A surviving partner may find it very difficult to define themselves without the departed spouse, especially if they used to make important decisions together. The griever finds themselves paralyzed as they try to accommodate the preferences of the deceased.
The bereaved may continually yearn for the departed and desire for a reunion. Some grievers may exhibit suicidal tendencies.They feel trapped in the grief and suicide can be an option as they imagine that it will end their pain and bring the much-desired reunion with their departed loved one.
Normal grief losses it’s grip on the griever as time progresses. A complicated griever, however, feels the same or more intense pain towards the cause of the death many months later. They have an immense sense of guilt over what they could have possibly done to prevent the death.
To some extent, they blame themselves for the loss. By refusing to let go of the pain, they feel like they are punishing themselves and making it up to the deceased for the griever’s inability to prevent the death.
Risk Factors of Complicated Grief
The following factors increase the chances of one developing complicated grief.
Sudden violent deaths put the bereaved at a higher risk of developing complicated grief. Death through road or airplane accidents hit those close to the deceased hard. The thought of the horror and pain that their deceased loved one could have gone through produces immense sorrow in the heart of the mourner.
Death through suicide attracts social stigma and complicates the loss further.
The risk of complicated grief is higher in the loss of a life partner, child or a sibling. If the deceased was the main breadwinner, the close family members are likely to develop chronic grief. The major life stresses like financial difficulties aggravate their mourning and put them at a higher risk of developing complicated grief.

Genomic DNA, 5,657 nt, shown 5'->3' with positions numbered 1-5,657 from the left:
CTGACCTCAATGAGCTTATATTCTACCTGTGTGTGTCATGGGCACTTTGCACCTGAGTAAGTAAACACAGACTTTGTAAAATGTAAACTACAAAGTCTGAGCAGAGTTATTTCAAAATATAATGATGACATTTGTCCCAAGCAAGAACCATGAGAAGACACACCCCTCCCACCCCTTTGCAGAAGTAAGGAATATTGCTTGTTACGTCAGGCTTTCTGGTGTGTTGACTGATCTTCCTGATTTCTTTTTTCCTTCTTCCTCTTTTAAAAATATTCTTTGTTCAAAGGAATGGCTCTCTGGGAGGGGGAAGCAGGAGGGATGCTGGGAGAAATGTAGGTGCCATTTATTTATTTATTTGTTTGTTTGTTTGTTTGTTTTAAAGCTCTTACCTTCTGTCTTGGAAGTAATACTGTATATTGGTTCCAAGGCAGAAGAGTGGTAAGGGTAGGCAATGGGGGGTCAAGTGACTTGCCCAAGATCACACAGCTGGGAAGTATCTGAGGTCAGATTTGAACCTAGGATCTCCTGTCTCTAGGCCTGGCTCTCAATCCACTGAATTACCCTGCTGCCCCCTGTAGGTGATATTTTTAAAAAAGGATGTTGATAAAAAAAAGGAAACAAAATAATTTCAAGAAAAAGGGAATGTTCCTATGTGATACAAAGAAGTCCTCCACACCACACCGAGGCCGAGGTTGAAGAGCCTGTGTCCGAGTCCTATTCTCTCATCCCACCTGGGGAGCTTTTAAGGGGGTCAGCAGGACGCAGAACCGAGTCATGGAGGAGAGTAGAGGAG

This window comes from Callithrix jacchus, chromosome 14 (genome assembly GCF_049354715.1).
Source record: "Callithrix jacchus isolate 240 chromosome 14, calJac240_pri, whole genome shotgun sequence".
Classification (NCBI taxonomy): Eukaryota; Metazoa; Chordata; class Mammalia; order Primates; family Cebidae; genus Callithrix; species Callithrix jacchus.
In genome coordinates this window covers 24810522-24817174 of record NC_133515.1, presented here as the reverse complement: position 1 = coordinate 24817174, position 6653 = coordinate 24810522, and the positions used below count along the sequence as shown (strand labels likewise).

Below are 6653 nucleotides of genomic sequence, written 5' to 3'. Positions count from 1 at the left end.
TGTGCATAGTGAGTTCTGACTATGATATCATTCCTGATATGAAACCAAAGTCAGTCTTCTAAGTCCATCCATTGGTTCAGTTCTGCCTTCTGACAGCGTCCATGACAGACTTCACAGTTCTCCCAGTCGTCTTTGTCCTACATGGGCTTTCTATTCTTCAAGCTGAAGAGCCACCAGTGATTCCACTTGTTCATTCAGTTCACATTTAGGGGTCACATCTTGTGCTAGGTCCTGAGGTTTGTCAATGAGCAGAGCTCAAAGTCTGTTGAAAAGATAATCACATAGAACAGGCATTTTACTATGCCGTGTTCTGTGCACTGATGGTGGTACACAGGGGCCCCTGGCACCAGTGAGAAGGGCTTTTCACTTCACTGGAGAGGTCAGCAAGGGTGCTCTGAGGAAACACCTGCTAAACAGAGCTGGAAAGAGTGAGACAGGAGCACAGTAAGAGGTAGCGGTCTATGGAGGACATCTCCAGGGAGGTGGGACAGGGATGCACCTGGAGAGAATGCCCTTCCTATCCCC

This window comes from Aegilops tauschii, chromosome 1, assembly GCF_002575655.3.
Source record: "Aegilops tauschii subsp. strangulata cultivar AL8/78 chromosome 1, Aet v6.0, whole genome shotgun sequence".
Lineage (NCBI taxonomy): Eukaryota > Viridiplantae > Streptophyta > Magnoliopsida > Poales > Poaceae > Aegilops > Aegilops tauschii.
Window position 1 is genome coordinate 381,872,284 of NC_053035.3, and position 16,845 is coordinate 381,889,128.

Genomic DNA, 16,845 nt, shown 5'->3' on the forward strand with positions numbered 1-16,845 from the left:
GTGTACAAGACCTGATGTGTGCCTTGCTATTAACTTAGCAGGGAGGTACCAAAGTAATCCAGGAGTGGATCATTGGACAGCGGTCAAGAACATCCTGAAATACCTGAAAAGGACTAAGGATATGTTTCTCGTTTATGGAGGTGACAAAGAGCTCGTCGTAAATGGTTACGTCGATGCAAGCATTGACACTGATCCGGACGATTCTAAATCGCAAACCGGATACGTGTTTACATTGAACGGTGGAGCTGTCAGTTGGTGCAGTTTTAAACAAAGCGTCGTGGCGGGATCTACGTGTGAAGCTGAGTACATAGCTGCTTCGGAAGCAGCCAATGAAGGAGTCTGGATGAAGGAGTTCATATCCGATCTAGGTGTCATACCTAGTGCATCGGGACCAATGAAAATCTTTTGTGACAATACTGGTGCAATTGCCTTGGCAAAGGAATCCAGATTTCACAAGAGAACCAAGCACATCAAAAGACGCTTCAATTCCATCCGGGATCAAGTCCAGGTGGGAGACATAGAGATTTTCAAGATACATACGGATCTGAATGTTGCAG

Individuals who experienced traumatic experiences as children are at a higher risk of developing complicated grief. Painful unresolved childhood experiences affect an individuals outlook towards life.
Some individuals with a history of childhood trauma have a fear that life will end abruptly or that their relationships with their loved ones will be short-lived. They have a fearful outlook towards life. Death of a loved one may confirm their worst fears.
Family members, a religious community or friends form a critical support system for individuals who are going through loss and grief.
Support groups addressing a specific kind of loss e.g., spousal loss, child loss, loss through a particular road or plane clash are avenues to support individuals who are going through grief.
In the absence of such support systems, individuals are likely to develop complicated grief.
Although grieving is an experience which differs from person to person, a grieving process that does not show significant improvement by the end of the first year should concern the griever and those around him/her.
If you, a realtive, or a friend are displaying most of the signs discussed above, contact a mental health expert near you.
Several useful therapy options are available to you.